Tuesday, May 10, 2011

Ways You Can Help Your Family Prevent Medical Errors

About one in three people in the United States will encounter some kind of mistake during a hospital stay, according to a recent study reported in April. This finding is about 10 times higher than estimates using older methods. Adverse reactions to medications account for nearly 1.1 million emergency department visits annually by elderly patients alone. 33% of these patients end up being hospitalized for further treatment.

Much more work is needed to improve health care quality. Medical errors are mistakes, when something happens with your health care that doesn't work out or when the wrong plan was used. Medical errors can hurt or even kill people. Many, including doctors, hospitals, nurses, and others are working hard on initiatives to prevent medical errors. These can be medicine errors, mistakes with surgery, tests, diagnosis, equipment, lab reports and other aspects of health care delivery. They can happen during even the most routine tasks such as when a hospital patient on a salt free diet is given an high-salt meal.

You can protect yourself and your family from medical errors.
1. The single most important way you can help to prevent errors is to be an active member of your health care team. Talk to you doctor, nurse and other health care workers. Tell them important information about your health. Ask them questions. Make decisions about your health care with them.
2. Make sure that you receive the right medicine. Bring your medicines with you to all doctor appointments or at least a correct current list of your medicines which includes the dose and frequency that you take them. Include on your list medicines that you may buy over the counter including aspirin, cold medicine, vitamins, and herbs. This will help your doctor make sure that your new medicine does not cause problems with the ones that you are already taking. Tell your doctor if you have any allergies. Also tell about any problems your medicines have caused, such as a rash or a stomach ache. When your doctor gives you a prescription, look at the writing. Is it easy to read? If you can't make out the letters, the drugstore may not be able to either. When you pick up your medicine at the drugstore, make sure it is what the doctor ordered. Ask questions before you leave the drugstore. If you receive the wrong medicine from the drugstore, ask about it.
3. Make sure you follow the right schedule and take the right amount of medicine. Ask your doctor: "What time of day should I take this medicine?"; "do I need to take this medicine with food?'; "How much should I take each time?". Make sure you know how to measure your liquid medicine. The label may say teaspoon but do not use the teaspoon you eat with to measure your medicine. These do not hold the right amount. Use a special measuring tool designed to accurately measure the amount. These are available for purchase at the pharmacy.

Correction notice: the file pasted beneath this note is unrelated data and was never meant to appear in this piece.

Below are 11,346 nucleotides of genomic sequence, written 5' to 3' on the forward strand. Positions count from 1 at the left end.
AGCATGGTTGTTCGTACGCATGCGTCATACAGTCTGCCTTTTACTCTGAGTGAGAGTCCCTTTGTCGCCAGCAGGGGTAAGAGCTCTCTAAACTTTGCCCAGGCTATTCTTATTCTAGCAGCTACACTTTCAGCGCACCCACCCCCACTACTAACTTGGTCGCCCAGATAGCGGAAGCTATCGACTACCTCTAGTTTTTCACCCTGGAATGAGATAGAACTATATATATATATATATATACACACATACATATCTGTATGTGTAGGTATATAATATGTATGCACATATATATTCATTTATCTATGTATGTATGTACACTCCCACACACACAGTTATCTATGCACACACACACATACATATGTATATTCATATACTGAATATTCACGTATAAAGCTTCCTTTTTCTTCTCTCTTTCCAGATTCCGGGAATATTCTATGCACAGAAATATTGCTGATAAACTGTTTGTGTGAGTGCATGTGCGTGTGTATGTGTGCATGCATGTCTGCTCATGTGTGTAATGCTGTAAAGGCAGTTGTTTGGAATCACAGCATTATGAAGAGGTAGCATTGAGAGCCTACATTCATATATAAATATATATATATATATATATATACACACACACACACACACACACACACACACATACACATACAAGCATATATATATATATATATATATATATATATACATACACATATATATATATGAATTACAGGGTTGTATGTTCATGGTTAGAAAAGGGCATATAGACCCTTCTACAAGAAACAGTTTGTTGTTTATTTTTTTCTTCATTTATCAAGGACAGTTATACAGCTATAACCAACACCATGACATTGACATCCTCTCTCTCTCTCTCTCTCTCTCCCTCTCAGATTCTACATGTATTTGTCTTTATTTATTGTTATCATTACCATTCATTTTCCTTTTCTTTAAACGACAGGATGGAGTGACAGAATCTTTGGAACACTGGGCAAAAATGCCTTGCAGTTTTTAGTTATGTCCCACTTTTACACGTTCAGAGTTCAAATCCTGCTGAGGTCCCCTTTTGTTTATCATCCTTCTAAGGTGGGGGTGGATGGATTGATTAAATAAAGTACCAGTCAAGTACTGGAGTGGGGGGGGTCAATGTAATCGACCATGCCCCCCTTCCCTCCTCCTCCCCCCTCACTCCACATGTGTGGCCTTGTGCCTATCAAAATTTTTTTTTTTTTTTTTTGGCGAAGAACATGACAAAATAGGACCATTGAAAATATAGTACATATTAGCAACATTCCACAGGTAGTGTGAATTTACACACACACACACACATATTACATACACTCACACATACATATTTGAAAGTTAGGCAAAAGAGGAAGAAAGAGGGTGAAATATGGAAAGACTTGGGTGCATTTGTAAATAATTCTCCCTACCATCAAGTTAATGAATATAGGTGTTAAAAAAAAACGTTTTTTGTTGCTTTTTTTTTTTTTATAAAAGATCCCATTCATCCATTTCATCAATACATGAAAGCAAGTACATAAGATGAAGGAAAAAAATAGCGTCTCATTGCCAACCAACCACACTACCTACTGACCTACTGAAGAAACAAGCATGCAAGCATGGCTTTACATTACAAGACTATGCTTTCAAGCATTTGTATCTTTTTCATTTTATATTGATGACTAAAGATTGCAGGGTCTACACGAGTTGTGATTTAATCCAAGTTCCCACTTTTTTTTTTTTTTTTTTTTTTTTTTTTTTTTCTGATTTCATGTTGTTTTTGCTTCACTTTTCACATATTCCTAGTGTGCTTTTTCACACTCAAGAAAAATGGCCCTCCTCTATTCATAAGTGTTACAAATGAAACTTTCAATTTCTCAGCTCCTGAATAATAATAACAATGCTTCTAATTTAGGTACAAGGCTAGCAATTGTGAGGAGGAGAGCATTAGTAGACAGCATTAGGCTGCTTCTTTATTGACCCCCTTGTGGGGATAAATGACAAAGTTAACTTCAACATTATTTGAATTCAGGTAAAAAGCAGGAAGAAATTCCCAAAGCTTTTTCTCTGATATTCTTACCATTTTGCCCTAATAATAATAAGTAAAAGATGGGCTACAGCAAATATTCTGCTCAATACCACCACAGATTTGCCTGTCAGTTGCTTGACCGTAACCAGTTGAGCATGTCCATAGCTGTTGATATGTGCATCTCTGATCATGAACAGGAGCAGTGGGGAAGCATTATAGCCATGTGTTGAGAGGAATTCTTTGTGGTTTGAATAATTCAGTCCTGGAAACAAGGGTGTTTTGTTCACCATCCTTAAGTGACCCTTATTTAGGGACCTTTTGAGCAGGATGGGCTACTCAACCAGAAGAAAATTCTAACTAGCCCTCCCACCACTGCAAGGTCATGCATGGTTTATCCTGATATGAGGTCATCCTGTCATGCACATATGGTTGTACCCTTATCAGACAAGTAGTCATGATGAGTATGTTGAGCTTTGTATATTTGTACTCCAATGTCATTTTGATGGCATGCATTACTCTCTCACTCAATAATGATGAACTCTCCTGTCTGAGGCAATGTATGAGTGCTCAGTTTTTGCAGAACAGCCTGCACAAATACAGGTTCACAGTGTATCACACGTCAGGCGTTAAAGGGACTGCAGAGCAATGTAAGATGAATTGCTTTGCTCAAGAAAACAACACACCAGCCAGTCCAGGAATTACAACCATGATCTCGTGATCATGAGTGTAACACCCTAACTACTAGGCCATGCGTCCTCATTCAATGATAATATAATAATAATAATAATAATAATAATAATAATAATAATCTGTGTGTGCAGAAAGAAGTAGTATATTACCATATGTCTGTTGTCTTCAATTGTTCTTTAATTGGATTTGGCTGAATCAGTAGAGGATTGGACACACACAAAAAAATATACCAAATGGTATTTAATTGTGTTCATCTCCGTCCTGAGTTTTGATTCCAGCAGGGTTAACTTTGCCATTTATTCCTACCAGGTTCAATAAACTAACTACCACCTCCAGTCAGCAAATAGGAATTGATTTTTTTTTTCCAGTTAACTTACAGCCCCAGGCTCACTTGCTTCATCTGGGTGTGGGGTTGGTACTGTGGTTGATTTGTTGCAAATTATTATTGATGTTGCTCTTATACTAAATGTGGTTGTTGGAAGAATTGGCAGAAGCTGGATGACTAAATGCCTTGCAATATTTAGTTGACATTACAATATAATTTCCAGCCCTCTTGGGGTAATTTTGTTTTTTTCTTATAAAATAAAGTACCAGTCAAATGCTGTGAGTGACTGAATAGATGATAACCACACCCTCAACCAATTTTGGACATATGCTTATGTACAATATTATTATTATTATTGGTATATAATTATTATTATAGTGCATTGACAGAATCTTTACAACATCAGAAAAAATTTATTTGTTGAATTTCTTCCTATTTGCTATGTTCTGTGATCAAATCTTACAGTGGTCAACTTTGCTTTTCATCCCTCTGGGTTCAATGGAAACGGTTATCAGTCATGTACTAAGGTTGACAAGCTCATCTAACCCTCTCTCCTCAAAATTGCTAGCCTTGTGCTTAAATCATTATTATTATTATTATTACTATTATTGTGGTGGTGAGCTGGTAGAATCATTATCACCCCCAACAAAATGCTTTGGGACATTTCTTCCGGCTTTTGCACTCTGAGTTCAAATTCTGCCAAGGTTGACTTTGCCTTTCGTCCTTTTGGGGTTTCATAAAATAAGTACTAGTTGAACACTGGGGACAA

4. Errors made in procedures performed by health care workers can make you sick. Illness can spread when health care workers don't wash their hands and apply gloves. It is okay to ask anyone who touches you whether they have washed their hands. Some foods can make you ill. Know what foods your doctor doesn't want you to eat.For example, people with heart failure can not have salt in their food, and diabetics receiving a meal with lots of carbohydrates or sugar can become sicker.
5. Make sure that your doctor operates on the right part of your body. Talk to your doctor about the surgery. Ask what will be done. Be sure your surgeon makes a mark with a pen before the surgery on the part of your body where the surgery will happen just prior to the surgery, while you are still awake.
6. When you are discharged from the hospital, ask your doctor to explain the treatment plan you will use at home. This includes learning about your medicines and finding out when you can go back to your regular activities. Research shows that doctors think their patients understand more than they really do about what they should or should not do when they return home.
7. Make sure that those caring for you have all the important health information about you. Do not assume that everyone knows everything they need to know.
8. Ask a family member or friend to be there for you and to be your advocate. Having someone who can help get things done and speak up for you if you can't is important. Even if you think you don't need help now, you might need it later when you are groggy and sedated after surgery, or not able to think clearly if you aren't feeling well.
9. Know that more is not always better. It is a good idea to find out why a test or treatment is needed and how it can help you. You could be better off without it.
10. If you have a test, don't assume that no news is good news. Ask about the results.

Doctors and nurses, other healthcare providers want to offer safe care. They learned to do "no harm" in their training. In spite of that, defects in the health care delivery system result in errors. Teamwork among everyone, including patients, is essential.